I recall when my husband Pierre immigrated here (Canada) in 2005 from Europe, he was fascinated by the Canadian obsession with Tim Hortons. He would without fail, cry out, “Quelle horreur!” every time we’d pass one. He couldn’t understand why Canadians would line up 24/7 for a large water-downed coffee and deep-fried, saccharin-drenched, yeast-leavened rings known as the donut.
Coming from Belgium he is definitely a food snob. Delicious and perfect Croissants and eclairs can be found on every street corner in Brussels. Here in Toronto, there are only a small handful of authentic Patiserrie/boulanger. Sure I get it. Tim Hortons looks and tastes nothing like Herman van Dender or Pierre Herme, but Tim Hortons is not bad. It’s consistent and for me it’s “comfort pastries” and an iconic Canadian experience.
In fact my love for “pastries” started probably in kindergarten when my mother bought me my first chocolate walnut cruller at Mister Donut (now Dunkin Donuts). I still remember that donut to this day. I was standing in line twirling around in my brown floral dress feeling like Liesel from The Sound of Music, when my mom passed me what I thought looked like feces. Of course being 4 years old I immediately said no. That’s when my dad firmly told me to at least try. The donut was bliss. The glaze, the crunch, and the soft chocolate dough whirled around in my mouth like a beautiful symphony.
35 years later what qualifies as a symphony in my mouth, of course has evolved and matured to refined pastries and sweets. But memories don’t refine, evolve or mature. They’re immortalized in your mind in the state that they were when you experienced it. Perhaps that’s why we Canadians are lining up for our fix of double double and a donut. Because it conjures up an intangible collage of familiarity, comfort and nostalgia. And that is powerful.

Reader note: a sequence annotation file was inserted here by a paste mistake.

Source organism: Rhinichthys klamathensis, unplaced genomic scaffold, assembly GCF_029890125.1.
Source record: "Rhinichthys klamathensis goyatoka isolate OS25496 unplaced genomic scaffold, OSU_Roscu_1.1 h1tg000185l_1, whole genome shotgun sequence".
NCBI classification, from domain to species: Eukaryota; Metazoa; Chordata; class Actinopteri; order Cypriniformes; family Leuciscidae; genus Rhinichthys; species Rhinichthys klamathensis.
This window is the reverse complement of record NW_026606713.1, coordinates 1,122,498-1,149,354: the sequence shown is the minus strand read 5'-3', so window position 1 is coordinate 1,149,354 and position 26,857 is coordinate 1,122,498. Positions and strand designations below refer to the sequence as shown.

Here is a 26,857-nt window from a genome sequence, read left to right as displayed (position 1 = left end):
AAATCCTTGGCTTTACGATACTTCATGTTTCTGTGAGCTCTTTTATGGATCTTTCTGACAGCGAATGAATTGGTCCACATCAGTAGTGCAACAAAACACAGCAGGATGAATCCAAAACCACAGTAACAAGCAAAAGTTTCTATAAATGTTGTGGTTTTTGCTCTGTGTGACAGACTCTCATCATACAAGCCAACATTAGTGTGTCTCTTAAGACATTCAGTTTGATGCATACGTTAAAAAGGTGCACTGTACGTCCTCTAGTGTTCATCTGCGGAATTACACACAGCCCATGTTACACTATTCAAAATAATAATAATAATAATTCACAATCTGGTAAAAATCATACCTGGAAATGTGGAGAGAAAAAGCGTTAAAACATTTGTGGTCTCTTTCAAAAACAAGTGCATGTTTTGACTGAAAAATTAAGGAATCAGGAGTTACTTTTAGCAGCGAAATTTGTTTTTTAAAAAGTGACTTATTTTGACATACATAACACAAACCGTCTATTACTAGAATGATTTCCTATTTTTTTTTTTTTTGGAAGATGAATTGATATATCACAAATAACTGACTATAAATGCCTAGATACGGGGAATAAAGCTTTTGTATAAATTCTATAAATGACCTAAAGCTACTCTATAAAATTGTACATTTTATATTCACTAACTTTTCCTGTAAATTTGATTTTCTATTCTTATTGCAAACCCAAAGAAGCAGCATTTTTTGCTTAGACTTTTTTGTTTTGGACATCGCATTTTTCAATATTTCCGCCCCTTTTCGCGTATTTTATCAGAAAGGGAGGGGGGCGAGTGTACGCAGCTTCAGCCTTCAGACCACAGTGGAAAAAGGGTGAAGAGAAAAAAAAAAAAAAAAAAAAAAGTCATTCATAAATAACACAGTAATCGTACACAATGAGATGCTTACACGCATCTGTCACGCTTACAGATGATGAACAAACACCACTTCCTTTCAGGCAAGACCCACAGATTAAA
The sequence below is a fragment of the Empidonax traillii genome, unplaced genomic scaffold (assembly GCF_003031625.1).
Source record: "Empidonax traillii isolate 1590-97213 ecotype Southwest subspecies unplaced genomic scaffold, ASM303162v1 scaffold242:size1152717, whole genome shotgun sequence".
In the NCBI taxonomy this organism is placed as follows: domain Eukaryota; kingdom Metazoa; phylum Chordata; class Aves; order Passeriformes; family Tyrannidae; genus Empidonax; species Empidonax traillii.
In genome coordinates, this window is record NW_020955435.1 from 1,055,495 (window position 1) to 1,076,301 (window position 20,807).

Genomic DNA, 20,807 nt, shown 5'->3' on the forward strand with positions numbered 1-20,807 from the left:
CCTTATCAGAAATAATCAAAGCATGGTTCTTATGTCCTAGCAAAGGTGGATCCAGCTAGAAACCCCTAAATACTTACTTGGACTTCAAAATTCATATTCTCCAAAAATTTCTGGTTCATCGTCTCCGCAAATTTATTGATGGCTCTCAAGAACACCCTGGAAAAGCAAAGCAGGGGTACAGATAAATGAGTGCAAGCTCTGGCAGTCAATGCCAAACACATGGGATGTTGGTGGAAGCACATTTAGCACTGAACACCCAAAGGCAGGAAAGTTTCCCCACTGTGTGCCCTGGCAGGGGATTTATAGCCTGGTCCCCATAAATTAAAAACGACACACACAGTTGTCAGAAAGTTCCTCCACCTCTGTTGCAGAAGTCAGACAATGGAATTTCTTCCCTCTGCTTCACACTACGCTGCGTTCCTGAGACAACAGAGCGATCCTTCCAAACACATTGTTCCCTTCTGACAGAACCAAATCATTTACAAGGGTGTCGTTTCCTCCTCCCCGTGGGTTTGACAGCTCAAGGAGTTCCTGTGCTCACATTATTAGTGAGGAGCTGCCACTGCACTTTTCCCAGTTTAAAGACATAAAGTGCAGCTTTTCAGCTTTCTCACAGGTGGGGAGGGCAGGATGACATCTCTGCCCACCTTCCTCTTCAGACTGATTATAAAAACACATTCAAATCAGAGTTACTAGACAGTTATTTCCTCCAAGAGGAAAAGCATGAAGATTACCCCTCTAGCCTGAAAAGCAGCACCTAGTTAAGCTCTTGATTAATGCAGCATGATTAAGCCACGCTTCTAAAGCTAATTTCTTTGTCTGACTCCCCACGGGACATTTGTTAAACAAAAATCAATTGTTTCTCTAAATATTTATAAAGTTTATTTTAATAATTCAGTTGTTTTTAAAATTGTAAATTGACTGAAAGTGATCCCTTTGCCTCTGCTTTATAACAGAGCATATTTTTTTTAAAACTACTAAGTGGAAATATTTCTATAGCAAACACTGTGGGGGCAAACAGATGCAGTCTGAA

Okay. So donuts are not Pierre’s euphoria. But they’re mine and many other Canadians out there.
- 150G butter 1 1/4 cup unsalted butter
- 200 ml/ 8/10 cup milk
- 155 ml water
- 2 1/2 teaspoons sugar
- 1 teaspoon salt
- 210 g/1 1/4 cup bread flour
- 5-6 eggs
- 250 g or 2 Cups confectioners sugar or icing sugar
- 60ml or 1/4 cup milk
- 1 tablespoon pure vanilla extract
- Over medium heat, melt butter, then add the water, milk, sugar and salt and turn up heat to boil (high) stirring constantly
- Drop heat to medium and add the bread flour and stir constantly about 2 minutes until all ingredients are mixed together well
- Move the dough to a stand mixer bowl with a paddle attachment and set aside to cool
- Cut 18-20 parchment paper squares about 3.5 x 3.5 inches and brush with soft butter or oil
- On low speed, add one egg at a time until it becomes incorporated. Scrape sides after each egg. I've only used 5 eggs as they were large. Sometimes only 4 is required and sometimes 6 if the eggs are smaller
- The batter should be thick and sticky but able to be piped. Stiff peaks should form when pressing your thumb and index finger together with some of the batter.
- Pipe crullers with a star or round tip onto the greased parchment paper. I used a Wilton 6B star tip...however crullers are typically made with a larger tip.
- Heat oil in sauce pan about 3-4 inches high to about 375F with candy thermometer
- Drop crullers gently into oil face side down, the paper will gently lift away from the cruller as it drops down in the pot
- Cook for about 2 1/2 minutes each side totally 5-6 minutes
- Whisk together the sugar, milk and vanilla
- Dip the crullers (and or brush) in while they're still a bit warm but not hot
- Place on wire rack with parchment paper under to catch the drippings.
- Serve once the glaze has hardened.
- Crullers will collapse if taken out of oil too early.
- 375F on my stovetop was about #5 on the heat setting.
- Yields 20 thin crullers or 12 larger crullers